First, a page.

Select Committee on Trade and Industry Minutes of Evidence

Examination of Witnesses (Questions 300 - 321)



  300. When did you start manufacturing in Ireland?
  (Dr Hesketh) I do not have those figures.

  301. One of the interesting things is that where corporation taxes are 10 or 12 per cent it is attractive. Dr Brickwood, what about your organisation?
  (Dr Brickwood) We have manufacturing in Cork. Active substances.

  302. Big operation?
  (Dr Brickwood) It is not the largest in Europe but it is sizeable.

Mr Laxton

  303. What was the attraction?
  (Dr Brickwood) Tax rates, employment, etcetera. There are a variety of factors that go into the mix. You consider a mixture of factors.


  304. Nothing to do with the price that you are able to get out of the British taxpayer for your pharmaceuticals in the United Kingdom, or was it just cheaper production costs?
  (Dr Brickwood) I do not think we took the price we could get out of the United Kingdom into account.

  305. Dr Patterson mentioned how much tax his company pays for the number of people employed here. How they are good British citizens. They seem still to be good British citizens in the sense that they are choosing to invest in the United Kingdom. I know you are in places like Winchburgh(?) in my constituency. It seems that this movement has already started in some of the companies away from Britain to other places, and it has nothing to do with the prices that the British Government are trying to negotiate with you for drugs. You move for other reasons as well.
  (Dr Patterson) There is no doubt—and I will answer on behalf of my colleagues on this particular one—that 5 per cent of the world's pharmaceuticals market is in the United Kingdom. You cannot have all your cost bases in the United Kingdom as global player, so you have to have some global spread of your cost bases. There is an attraction of putting capital in the United Kingdom in relation to how the PPRS operates but that is not the only factor. There is proximity to markets, and other market places in other countries do compete for markets, as you would expect.

Mr Laxton

  306. Product labelling and packaging. We have had some evidence from the Parkinson's Disease Society concerning a particular drug that was being supplied by Eli Lilly, where apparently instructions within this drug were written in Spanish, which perhaps caused some slight difficulty, I suspect, for patients. Are there any other examples that you would know, where you would like to flag up instances of that nature.
  (Dr Brickwood) We have four examples. John, if you would like to start with the Zeneca example.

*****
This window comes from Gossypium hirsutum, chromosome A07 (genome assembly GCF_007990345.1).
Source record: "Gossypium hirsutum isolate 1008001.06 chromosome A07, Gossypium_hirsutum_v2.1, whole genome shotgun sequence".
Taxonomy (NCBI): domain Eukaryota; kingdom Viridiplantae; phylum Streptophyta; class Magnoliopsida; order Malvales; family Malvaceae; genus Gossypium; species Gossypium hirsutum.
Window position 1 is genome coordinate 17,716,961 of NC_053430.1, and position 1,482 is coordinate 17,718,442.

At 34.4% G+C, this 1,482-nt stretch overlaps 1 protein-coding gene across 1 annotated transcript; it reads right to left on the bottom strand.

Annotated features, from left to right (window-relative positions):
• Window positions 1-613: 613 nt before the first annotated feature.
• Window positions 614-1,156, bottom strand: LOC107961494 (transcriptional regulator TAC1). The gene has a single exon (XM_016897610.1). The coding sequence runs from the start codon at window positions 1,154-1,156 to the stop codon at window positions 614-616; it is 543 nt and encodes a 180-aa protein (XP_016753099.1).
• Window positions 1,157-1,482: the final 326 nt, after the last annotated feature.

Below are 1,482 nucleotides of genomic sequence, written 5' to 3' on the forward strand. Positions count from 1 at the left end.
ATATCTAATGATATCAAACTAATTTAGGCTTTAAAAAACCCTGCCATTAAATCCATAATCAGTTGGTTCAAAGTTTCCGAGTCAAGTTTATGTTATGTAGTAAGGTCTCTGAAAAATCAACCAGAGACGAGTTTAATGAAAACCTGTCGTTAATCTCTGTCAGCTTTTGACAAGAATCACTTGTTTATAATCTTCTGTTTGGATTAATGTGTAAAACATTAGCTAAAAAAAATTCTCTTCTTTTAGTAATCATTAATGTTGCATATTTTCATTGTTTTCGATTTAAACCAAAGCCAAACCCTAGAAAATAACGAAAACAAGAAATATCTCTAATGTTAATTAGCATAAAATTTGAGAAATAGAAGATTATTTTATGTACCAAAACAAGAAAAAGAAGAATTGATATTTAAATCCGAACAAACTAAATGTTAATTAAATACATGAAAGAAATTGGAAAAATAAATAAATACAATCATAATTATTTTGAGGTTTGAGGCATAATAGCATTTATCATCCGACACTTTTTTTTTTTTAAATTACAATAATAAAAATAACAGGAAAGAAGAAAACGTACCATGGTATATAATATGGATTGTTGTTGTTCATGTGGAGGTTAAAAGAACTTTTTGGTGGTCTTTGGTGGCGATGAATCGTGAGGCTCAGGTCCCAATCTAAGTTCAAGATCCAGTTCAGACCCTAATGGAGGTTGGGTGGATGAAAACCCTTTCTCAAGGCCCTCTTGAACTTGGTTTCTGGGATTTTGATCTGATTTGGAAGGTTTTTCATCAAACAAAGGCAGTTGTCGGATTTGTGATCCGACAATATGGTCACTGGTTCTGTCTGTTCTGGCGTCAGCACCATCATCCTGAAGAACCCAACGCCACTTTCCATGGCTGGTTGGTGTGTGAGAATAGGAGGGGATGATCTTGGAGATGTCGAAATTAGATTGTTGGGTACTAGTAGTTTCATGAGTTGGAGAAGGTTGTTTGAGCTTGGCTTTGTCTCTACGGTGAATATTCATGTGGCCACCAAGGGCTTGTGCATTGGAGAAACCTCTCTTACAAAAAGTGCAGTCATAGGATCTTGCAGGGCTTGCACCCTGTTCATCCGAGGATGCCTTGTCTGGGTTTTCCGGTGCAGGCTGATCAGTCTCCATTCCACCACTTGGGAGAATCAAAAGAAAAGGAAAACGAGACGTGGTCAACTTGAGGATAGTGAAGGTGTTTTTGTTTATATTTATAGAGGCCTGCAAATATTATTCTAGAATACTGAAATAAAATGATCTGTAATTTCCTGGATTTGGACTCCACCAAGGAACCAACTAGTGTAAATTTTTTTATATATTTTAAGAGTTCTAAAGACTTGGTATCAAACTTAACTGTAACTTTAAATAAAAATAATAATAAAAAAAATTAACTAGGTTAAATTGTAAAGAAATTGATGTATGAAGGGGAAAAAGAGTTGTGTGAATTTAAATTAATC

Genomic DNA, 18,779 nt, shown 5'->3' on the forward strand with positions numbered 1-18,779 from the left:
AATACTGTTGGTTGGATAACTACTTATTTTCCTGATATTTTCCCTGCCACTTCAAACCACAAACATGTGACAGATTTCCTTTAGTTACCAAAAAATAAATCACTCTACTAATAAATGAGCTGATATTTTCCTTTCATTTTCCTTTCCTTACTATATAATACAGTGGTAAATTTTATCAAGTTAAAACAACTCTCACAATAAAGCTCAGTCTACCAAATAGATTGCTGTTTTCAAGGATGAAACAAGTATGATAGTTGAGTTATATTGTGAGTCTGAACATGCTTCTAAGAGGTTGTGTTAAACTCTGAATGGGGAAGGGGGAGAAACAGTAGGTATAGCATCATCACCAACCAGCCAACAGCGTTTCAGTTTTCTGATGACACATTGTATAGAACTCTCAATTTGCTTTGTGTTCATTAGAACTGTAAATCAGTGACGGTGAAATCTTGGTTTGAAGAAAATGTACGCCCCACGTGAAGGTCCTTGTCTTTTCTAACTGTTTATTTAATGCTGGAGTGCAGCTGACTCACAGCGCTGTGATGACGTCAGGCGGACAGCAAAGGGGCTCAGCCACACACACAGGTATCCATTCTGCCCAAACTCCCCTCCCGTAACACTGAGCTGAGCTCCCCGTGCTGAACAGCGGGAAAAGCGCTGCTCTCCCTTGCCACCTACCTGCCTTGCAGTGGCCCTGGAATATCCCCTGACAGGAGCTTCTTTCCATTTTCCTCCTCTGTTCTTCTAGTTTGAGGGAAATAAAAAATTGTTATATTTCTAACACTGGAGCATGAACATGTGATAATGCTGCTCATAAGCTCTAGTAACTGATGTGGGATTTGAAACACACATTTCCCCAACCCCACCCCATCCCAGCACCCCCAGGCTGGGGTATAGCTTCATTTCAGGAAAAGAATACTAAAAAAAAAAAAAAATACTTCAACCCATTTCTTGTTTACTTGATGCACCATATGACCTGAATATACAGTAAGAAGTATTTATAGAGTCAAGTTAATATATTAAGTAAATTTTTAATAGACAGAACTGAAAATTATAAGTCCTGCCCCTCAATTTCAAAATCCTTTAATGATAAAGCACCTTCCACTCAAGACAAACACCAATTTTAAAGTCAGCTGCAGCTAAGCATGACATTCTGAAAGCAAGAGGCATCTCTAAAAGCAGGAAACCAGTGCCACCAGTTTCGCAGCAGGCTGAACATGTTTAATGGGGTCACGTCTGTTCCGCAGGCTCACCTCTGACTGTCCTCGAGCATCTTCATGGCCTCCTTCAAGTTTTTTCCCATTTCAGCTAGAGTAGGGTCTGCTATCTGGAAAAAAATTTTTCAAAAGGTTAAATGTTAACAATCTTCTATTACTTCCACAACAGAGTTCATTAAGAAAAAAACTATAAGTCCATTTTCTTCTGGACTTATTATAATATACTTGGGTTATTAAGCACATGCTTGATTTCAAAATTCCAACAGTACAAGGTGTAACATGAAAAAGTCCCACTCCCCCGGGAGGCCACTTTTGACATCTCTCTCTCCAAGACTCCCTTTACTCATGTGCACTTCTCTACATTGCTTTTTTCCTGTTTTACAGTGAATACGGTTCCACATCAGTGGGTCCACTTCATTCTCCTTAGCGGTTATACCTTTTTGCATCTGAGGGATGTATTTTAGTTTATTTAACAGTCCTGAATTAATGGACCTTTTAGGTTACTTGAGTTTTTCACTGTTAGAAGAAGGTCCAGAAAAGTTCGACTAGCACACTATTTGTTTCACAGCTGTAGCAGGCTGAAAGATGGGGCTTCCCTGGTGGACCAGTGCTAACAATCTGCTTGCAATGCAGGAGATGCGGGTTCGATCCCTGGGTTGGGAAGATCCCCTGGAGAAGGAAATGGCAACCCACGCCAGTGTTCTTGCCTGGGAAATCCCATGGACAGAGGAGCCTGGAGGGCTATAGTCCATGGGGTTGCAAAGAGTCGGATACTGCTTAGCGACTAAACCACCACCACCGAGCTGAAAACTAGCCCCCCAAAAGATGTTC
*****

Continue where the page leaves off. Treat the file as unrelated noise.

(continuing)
(Dr Patterson) This is Zoladex. This is an injectable medicine for prostate cancers. This is a pack which was parallel imported into the United Kingdom a couple of years ago. The packaging, (I will pass it to you), is a Spanish pack with a very small over-label with English on it. This depot here, this sterile container, is placed underneath the skin of the abdomen and it diffuses out over a month and controls the cancer. They have simply taken a pair of scissors, cut off our original attachment, and sellotaped on their own version of the instructions and the product leaflet. In translating it back from Spanish, the parallel importer has got the indication and the site of injection wrong. This is a particularly florid example. It says it is used either in cancer or premenstrual problems resulting in pain. Actually, it is indicated for prostate cancer or the treatment of a severe disease called endometriosis, so not premenstrual problems. It also says: "This can be injected either into the abdomen or into the chest." Now, if you start sticking needles into people's chests, you are in serious trouble. That is an example. I will pass it round to the Committee. This is one such product, which was parallel imported from Spain, and we stopped it very quickly. There are many others which David can talk about.
  (Dr Brickwood) This is a lipid lowering agent. What has happened here is that normally there is a patient information leaflet, which goes into the pack, that is in English. This one came from Holland, I think. The importer should take out the Dutch leaflet and put in an English leaflet, a direct translation of all the problems associated with Zoladex. There is nothing in it at all.